QR Codes in the wild

QR code
They look like this

QR codes are one of those things that has shifted from a ‘nice to have’ technology you hear about at conferences (and unconferences) to a really practical innovation you can notice starting to appear in libraries and library catalogues near you.

T​hese barcodes provide a way for people to quickly store information by taking a photo with their mobile phone. You need a QR reader app too but there are free ones available for most web-enabled phones.  O​f course, there’s a bit more to it than that and its early days yet but there are  helpful guides available for libraries considering implementing QR codes (including one in the August 2010 issue of the MMIT Journal).

T​here are also plenty of creative uses of QR codes to help inspire and demonstrate the many possibilities of  quick response tags.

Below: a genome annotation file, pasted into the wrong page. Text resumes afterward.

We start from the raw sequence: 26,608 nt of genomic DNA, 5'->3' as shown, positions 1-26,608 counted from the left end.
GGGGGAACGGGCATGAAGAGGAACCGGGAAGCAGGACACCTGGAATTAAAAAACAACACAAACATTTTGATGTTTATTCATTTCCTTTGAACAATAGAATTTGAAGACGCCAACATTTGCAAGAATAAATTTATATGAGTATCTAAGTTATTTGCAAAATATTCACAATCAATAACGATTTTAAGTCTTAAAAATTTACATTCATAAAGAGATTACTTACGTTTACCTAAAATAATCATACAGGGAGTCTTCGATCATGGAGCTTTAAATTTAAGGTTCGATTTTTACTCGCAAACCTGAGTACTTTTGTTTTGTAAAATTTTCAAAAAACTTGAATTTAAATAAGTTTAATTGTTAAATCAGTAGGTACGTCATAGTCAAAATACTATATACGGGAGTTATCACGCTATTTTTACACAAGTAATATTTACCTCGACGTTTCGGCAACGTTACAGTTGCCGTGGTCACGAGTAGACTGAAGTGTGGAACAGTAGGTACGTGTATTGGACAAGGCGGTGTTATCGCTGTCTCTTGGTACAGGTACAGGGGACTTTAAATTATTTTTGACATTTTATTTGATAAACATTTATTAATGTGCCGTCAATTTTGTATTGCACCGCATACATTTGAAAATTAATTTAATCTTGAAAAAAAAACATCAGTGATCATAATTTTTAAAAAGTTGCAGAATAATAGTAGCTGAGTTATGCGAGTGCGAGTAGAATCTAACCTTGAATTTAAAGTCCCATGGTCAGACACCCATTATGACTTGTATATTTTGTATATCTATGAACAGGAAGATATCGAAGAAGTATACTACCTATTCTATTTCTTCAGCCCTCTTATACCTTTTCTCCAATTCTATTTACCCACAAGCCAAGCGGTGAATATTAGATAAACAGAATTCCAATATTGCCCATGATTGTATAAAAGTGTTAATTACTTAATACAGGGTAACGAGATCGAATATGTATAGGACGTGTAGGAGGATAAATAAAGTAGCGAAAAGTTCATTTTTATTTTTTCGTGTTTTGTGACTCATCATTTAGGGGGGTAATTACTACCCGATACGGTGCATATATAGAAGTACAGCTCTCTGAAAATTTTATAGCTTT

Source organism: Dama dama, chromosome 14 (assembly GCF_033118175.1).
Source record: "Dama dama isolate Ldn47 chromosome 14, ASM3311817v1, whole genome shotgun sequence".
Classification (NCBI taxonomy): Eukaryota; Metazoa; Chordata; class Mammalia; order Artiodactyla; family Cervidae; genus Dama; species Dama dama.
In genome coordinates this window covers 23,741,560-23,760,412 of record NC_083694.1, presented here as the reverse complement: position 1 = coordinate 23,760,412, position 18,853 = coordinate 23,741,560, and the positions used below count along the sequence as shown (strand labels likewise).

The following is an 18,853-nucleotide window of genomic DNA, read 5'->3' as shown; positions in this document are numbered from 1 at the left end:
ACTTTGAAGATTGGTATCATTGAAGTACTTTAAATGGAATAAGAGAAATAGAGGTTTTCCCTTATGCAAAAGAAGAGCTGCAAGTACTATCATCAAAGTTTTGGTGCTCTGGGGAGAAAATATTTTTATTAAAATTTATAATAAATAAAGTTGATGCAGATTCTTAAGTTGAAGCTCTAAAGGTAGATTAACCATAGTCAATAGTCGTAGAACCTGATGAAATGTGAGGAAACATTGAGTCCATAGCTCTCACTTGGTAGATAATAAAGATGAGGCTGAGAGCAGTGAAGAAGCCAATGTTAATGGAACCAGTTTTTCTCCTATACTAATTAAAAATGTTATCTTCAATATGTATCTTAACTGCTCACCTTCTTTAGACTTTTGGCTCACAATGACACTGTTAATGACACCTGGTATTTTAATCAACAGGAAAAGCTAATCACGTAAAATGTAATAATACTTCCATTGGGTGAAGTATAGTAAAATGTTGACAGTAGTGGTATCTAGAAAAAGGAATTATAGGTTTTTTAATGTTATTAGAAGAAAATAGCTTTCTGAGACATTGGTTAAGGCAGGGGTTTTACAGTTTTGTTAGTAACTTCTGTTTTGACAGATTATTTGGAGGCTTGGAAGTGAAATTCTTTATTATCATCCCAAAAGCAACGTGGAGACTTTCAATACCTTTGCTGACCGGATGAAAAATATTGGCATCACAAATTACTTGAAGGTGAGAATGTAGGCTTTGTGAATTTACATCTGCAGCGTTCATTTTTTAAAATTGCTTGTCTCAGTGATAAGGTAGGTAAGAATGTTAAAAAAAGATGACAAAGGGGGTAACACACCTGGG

University of Bath, University of Bedfordshire and University of Huddersfield are all using QR Codes in their library catalogue as a way to save book or journal title details. You can try it out on any of their OPACs. Just search for an item and you will see a barcode image on the item description page. Take a photo of this with your phone and the information will be stored in a format you can access later. University of Bath also uses QR codes within the floorplans of the library where they link users to an audio tour – it’s not just for awkward URLs,  downloadable files  can also be linked.

You can also see QR Codes in action at further education institutions – like the awesome Murder Mystery demo at Bradford College library .

There are more examples at the Library Best Practices wiki

Now to get started at making your own:

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